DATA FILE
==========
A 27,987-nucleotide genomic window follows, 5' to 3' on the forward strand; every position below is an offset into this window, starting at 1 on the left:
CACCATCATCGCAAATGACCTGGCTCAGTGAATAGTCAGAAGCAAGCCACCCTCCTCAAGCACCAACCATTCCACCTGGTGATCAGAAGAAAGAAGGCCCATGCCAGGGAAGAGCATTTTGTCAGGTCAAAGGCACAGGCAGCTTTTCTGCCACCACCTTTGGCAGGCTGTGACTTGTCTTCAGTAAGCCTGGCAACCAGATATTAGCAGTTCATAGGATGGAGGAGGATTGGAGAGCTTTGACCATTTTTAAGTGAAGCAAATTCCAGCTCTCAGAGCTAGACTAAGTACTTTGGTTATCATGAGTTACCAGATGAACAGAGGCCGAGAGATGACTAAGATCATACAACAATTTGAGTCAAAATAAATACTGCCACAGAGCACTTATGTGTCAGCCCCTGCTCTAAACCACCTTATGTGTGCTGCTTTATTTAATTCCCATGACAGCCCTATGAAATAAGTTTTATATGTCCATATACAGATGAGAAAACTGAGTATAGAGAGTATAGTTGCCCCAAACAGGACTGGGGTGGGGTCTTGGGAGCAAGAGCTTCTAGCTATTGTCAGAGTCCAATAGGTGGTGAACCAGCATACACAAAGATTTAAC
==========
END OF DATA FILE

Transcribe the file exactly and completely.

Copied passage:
A 27,987-nucleotide genomic window follows, 5' to 3' on the forward strand; every position below is an offset into this window, starting at 1 on the left:
CACCATCATCGCAAATGACCTGGCTCAGTGAATAGTCAGAAGCAAGCCACCCTCCTCAAGCACCAACCATTCCACCTGGTGATCAGAAGAAAGAAGGCCCATGCCAGGGAAGAGCATTTTGTCAGGTCAAAGGCACAGGCAGCTTTTCTGCCACCACCTTTGGCAGGCTGTGACTTGTCTTCAGTAAGCCTGGCAACCAGATATTAGCAGTTCATAGGATGGAGGAGGATTGGAGAGCTTTGACCATTTTTAAGTGAAGCAAATTCCAGCTCTCAGAGCTAGACTAAGTACTTTGGTTATCATGAGTTACCAGATGAACAGAGGCCGAGAGATGACTAAGATCATACAACAATTTGAGTCAAAATAAATACTGCCACAGAGCACTTATGTGTCAGCCCCTGCTCTAAACCACCTTATGTGTGCTGCTTTATTTAATTCCCATGACAGCCCTATGAAATAAGTTTTATATGTCCATATACAGATGAGAAAACTGAGTATAGAGAGTATAGTTGCCCCAAACAGGACTGGGGTGGGGTCTTGGGAGCAAGAGCTTCTAGCTATTGTCAGAGTCCAATAGGTGGTGAACCAGCATACACAAAGATTTAAC